But I have to think back further…two familiar, authoritative, deep voices I used to hear in the morning. Their handoff to one another was as smooth as you could ever get:

“Good morning, Russ.”

“Good morning, Harold.”

The latter was Rusty Parker. There is a saying I’ve had applied to me many times: “You don’t look like you sound.”

It applied in some ways to Rusty. He just didn’t seem to look like that guy on the radio. But he was for me anyway, the voice, the one that started the whole thing, and I didn’t even know it.

For 40 years, Rusty had one radio job, I think the only one he probably ever wanted. From Waterbury emanated full-service radio: music, news, no-school announcements, updates of every kind, interesting interviews (not screaming, name-calling bullshit). It was always there.

Rusty lived it. And he went out that way. Read this:

http://www.upi.com/Archives/1982/01/31/Craig-Rusty-Parker-55-for-decades-one-of-the/7136381301200/

“Don’t wanna die onstage with a (unintelligible) microphone in my hand…” – Garland Jeffreys, “Coney Island Winter”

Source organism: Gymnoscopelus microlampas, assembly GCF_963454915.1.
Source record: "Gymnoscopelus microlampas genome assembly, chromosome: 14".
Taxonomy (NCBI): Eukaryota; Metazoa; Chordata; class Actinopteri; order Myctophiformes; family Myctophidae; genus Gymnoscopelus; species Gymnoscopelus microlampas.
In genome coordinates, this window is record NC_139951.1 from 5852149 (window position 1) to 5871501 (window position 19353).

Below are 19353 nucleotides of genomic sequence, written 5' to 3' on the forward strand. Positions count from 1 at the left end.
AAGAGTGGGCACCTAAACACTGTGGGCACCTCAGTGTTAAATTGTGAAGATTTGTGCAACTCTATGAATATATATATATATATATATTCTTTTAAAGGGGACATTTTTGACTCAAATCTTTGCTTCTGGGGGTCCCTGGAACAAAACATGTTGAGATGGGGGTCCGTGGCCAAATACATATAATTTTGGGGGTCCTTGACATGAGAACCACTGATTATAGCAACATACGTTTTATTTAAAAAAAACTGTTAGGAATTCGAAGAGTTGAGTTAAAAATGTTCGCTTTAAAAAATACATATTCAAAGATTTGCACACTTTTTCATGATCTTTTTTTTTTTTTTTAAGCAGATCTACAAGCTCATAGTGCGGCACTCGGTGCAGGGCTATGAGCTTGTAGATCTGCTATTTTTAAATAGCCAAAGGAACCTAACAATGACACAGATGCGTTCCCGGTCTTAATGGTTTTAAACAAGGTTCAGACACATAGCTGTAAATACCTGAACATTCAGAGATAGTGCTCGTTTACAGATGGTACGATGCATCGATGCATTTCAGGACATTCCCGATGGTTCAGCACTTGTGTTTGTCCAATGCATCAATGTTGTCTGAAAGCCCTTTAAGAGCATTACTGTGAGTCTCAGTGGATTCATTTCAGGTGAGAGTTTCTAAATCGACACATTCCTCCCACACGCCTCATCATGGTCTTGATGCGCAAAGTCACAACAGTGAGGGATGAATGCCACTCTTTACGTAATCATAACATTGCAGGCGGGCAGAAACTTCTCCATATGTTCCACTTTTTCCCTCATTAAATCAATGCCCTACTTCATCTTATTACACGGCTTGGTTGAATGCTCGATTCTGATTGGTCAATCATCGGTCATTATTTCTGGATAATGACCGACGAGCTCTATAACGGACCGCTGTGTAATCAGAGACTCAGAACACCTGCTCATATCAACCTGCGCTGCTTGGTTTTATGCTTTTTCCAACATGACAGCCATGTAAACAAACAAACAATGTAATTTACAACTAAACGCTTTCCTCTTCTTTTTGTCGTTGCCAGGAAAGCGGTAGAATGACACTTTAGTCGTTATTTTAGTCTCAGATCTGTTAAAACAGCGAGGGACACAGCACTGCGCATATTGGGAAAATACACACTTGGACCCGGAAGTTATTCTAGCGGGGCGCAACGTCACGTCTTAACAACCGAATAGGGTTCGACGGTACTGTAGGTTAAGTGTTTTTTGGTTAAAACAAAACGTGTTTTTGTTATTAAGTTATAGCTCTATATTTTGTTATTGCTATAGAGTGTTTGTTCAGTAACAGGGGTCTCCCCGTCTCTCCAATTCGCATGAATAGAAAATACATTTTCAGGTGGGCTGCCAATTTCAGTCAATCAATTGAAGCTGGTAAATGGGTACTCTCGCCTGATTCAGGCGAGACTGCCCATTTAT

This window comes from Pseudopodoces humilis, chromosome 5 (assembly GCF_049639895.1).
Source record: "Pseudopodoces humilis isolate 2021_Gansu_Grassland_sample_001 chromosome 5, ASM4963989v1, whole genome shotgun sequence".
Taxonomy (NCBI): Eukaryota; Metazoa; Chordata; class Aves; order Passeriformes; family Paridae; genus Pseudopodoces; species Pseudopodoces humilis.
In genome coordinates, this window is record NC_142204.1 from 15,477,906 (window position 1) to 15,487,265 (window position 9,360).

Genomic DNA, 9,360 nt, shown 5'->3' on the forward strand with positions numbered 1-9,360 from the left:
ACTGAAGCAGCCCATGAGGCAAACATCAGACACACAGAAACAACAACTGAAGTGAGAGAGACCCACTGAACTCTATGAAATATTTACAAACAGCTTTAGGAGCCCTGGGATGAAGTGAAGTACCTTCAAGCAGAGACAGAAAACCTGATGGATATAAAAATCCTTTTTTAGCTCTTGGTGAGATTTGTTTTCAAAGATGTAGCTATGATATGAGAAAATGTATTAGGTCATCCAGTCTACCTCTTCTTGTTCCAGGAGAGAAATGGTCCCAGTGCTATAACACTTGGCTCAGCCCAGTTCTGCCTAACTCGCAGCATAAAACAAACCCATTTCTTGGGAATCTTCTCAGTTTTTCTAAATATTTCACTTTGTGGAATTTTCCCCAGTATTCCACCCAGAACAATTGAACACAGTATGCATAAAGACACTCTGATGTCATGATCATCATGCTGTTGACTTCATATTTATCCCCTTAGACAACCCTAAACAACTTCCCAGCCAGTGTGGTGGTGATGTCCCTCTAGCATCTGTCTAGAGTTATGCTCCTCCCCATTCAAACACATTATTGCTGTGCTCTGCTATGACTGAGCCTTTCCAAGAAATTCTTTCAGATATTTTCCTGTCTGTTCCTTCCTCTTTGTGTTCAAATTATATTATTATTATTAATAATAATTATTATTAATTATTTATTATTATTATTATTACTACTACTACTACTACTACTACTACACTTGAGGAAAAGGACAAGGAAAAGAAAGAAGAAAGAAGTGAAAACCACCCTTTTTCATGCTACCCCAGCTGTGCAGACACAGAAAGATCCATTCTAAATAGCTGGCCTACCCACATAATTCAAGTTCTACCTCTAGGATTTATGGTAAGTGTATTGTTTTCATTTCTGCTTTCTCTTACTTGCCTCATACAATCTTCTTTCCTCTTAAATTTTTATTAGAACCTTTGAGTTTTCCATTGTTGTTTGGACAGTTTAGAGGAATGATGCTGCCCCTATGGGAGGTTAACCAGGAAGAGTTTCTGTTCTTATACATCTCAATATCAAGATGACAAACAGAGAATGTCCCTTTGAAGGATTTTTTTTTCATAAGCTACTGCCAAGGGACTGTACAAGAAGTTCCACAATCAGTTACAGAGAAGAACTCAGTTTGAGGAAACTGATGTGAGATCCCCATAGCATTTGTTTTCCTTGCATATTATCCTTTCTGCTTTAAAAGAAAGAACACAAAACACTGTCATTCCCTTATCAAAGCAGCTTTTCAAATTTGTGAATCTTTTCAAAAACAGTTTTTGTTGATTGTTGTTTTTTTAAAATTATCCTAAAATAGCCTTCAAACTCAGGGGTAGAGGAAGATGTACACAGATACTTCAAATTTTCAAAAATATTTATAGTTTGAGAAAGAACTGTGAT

I also recall something else. From out of Canada, pretty sure it was one of the stations up there. On Sunday mornings, we didn’t listening to religious stuff. There used to be a kid’s program I used to listen to, at least I think it was. I have no idea what station, but the sound was so different from the American, it had to be from up north.

I remember stories being told, interesting ones, fascinating ones. I remember child actors doing a space story, singing about building a rocketship.

Anyone from up there remember this? I’d love to know if you do.

I remember a commercial. 7-Up used to sponsor that show, and the announcer used to say this:

“24 bottles of 7-Up products…” will go to the winner of some such contest they did every week, I think it was a drawing of some kind.

You don’t do this on radio anymore. At least not on a national, regional or provincial platform. The weak attempts made at that over the years of my career were terrible in comparison. No effort, and too many people with an idea they were exceptional when they didn’t know what the fuck they were doing.

I also remember CJAD 800 out of Montreal. With the phasing out of AM up north, things are changing.

The world is changing. But some of us are not.